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Gabby Ferro reviews 'Dash Arts: M21' / 12 September 2012

photo of live artist noemi lakmaier being carried down the street by an athlete

Noemi Lakmaier as '0' The Human Baton at M21 Live Art Festival on 2-6 May. Photo by Ian Wainwright.

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This documentary follows street artists in Much Wenlock (home to the founder of the modern Olympic games, Dr William Brookes) exploring what it means to be alive and disabled in the 21st Century. The live art event that took place in May 2012 features a host of personalities.

Sean Burn’s section of the film ‘Psychosis Belly’ shows the artist standing on the side of the road with a cluster of spectators as he invents his own take on Olympic events ranging from the depression hurdles (where he has to crawl under a hurdle whilst voicing feelings of depression), and a 100 yard walk as he holds his belly. He gets the crowd involved by getting them to motivate him to complete the hurdles, cheering him on with chants of ‘belly!’ His tongue-in-cheek events are done wearing a shirt that reads ‘Lower, Slower, Fatter’ highlighting the farcical nature of attitudes towards mental health issues.

In Noemi Lakmaier’s ‘0’ the artist reflects on the word zero; its meaning of nothingness, and what is to be counted as nothing, at the same time as she is used as a baton in a relay race by men wearing suits. The hilarious Disabled Avante Garde dress have a great time hamming it up as ‘The Wayward Mascots’ Wenlock and Mandeville.

Ann Whitehurst makes several interesting statements with ‘Training to be me part 2’. She talks about how people in society are punished for cognitive psychological and physical differences, rather than celebrating that difference. She quotes Karl Marx to illustrate her point about being disabled by society rather than actually having a disability. She also talks of cures for disability and how she finds the whole idea offensive. In fact she even says she would like to sue anyone who did invent a cure for her disability, raising questions as to how the word ‘cure’ can be interpreted.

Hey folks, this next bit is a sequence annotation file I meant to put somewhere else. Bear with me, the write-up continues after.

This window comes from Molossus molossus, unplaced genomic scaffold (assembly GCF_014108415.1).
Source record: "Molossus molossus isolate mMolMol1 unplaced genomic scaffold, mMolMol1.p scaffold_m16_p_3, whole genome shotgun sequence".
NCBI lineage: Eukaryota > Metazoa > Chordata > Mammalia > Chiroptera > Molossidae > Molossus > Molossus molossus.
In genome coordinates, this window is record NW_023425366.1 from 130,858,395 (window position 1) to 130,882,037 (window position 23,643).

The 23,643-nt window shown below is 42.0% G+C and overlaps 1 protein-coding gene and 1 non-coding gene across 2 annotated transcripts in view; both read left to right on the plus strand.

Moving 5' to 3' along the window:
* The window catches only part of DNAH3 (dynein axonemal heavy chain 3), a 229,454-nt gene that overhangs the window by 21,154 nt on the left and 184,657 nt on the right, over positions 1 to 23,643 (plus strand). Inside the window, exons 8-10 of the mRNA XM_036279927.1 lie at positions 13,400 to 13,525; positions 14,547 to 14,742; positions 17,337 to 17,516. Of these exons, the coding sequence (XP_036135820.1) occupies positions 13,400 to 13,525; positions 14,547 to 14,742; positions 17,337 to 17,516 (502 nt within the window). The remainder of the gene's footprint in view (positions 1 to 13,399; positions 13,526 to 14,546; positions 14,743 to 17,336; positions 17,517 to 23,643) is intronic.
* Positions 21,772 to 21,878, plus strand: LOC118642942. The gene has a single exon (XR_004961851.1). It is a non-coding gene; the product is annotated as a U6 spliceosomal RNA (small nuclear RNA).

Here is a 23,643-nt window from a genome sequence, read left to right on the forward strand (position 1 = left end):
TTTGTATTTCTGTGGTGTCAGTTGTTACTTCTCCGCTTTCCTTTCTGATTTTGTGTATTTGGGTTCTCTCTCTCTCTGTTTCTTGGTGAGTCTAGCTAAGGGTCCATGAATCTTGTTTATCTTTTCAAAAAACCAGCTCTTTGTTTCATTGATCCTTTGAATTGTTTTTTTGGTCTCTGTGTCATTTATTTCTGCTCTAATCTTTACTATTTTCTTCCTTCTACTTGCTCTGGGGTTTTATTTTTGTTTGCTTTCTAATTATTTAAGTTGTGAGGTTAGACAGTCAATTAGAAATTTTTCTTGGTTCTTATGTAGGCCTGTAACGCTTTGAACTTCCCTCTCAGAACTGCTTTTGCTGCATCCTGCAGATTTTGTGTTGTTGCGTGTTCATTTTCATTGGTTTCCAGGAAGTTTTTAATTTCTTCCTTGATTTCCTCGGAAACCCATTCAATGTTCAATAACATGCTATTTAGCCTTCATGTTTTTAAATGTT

Rather than embracing difference, society is striving for everyone to be the same, to be ‘normal’. When I stumbled onto a discussion about this on a dyslexia forum, someone raised the question as to whether there was a tablet that would ‘cure’ you of dyslexia would any of the people on the forum take it? There were some varying answers, but some took huge offense at the idea because it would mean your individuality and the way you thought being ‘cured’ also.

The Wandering Jew also raised discussion with ‘The politics of confinement’. He is shown walking the countryside wearing a suit of straw, illustrating evictions of so many differing communities through the ages.

He discusses persecution of Jewish people from medieval times to the 21st century, talking about the ways it has changed over time. He discusses the politics of being enclosed, raising questions about how communities rights are taken away. He goes on to talk about current challenges with all the government cuts and how to bring about change.

In all this engaging film is full of opinion and personality, provokes fantastic topics for debate.